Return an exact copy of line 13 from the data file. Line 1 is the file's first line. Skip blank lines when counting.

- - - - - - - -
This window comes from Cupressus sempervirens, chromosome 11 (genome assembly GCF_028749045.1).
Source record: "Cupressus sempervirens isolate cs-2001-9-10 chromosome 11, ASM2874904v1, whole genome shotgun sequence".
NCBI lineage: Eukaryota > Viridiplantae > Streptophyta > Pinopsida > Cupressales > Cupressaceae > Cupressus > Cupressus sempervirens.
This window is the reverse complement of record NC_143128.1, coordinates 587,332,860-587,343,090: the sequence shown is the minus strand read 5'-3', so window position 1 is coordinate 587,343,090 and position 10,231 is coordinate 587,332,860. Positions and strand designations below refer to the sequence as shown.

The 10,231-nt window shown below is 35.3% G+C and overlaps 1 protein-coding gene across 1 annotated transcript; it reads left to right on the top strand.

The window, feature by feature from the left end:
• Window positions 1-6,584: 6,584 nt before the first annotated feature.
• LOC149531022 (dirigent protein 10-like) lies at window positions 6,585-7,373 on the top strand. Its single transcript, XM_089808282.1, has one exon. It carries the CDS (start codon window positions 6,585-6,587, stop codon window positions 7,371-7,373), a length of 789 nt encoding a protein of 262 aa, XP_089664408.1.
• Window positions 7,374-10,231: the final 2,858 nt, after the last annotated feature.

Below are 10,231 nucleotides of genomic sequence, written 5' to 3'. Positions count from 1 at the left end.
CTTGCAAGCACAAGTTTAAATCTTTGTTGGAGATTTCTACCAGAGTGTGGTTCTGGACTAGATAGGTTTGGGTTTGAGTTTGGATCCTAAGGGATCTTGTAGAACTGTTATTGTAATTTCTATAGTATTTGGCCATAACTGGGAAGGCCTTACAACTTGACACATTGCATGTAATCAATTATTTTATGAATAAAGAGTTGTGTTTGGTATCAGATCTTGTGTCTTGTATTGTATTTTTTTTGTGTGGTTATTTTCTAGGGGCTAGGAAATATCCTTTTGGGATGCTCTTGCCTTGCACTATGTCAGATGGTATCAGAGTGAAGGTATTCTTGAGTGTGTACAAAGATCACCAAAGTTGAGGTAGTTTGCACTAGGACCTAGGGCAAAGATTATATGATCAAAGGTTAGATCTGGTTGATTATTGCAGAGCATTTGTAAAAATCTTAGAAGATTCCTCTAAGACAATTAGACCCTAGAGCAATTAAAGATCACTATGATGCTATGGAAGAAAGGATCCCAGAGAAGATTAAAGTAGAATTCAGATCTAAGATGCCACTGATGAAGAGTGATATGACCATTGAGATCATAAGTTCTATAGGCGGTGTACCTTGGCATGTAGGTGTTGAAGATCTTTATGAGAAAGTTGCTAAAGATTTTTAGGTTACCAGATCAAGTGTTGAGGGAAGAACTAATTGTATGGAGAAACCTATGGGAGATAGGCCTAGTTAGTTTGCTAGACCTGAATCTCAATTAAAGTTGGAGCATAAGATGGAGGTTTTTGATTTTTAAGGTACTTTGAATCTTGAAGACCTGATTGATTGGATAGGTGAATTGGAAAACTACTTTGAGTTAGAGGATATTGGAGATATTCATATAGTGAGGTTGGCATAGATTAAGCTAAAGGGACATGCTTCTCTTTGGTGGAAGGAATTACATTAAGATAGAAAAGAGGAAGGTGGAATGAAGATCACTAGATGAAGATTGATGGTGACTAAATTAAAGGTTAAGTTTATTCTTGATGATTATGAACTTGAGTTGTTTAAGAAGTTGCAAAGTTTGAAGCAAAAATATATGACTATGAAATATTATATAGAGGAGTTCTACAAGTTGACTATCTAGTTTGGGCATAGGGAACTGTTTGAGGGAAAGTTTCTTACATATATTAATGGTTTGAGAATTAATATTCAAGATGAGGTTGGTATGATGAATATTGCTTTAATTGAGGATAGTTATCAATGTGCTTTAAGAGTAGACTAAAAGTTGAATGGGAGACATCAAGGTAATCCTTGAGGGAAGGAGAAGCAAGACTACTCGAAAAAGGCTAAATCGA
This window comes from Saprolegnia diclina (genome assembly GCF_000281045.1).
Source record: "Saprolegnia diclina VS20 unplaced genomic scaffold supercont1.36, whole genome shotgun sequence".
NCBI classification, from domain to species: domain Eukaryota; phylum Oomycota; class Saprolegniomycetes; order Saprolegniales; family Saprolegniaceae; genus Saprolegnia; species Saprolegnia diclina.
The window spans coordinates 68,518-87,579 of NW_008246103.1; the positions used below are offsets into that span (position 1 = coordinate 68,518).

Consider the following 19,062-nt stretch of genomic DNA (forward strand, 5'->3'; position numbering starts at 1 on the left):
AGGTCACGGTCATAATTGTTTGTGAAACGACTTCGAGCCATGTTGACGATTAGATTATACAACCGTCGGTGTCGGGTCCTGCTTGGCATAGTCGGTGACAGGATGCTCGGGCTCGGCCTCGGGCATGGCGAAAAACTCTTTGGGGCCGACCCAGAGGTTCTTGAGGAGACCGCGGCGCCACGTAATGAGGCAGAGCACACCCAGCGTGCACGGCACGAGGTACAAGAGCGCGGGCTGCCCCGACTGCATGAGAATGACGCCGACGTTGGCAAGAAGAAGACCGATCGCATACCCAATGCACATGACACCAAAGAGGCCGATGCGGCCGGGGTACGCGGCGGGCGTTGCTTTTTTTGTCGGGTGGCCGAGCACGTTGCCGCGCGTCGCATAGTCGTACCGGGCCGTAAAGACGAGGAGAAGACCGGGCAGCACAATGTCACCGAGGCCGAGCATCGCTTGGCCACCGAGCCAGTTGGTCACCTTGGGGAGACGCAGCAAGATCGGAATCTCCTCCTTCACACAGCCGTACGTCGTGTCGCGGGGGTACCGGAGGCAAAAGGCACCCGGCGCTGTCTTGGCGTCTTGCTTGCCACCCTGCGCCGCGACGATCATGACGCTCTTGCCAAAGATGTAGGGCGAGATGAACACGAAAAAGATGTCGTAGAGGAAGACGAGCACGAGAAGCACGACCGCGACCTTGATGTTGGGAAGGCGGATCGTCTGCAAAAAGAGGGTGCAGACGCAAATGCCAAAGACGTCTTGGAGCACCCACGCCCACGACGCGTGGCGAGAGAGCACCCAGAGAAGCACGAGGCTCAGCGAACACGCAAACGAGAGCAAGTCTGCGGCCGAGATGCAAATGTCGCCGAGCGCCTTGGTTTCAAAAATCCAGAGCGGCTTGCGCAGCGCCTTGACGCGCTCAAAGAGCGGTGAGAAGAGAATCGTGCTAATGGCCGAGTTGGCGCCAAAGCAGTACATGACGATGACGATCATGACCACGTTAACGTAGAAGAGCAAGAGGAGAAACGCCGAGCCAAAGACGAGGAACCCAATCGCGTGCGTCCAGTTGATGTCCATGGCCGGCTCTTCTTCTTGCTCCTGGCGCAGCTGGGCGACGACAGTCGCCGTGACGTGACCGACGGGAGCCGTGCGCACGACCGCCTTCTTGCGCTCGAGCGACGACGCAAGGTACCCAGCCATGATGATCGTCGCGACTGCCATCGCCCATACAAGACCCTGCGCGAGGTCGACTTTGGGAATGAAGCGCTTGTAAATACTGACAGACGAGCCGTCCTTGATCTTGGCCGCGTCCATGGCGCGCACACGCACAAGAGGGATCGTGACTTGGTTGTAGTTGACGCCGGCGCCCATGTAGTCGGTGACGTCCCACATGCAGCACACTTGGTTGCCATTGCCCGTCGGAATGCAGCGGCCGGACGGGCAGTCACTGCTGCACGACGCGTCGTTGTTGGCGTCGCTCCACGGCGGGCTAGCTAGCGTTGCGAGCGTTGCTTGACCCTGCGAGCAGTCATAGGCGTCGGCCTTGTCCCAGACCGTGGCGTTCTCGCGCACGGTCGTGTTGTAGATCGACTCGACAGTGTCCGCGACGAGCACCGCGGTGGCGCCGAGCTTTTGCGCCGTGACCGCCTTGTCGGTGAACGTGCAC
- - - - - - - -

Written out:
Source record: "Saprolegnia diclina VS20 unplaced genomic scaffold supercont1.36, whole genome shotgun sequence".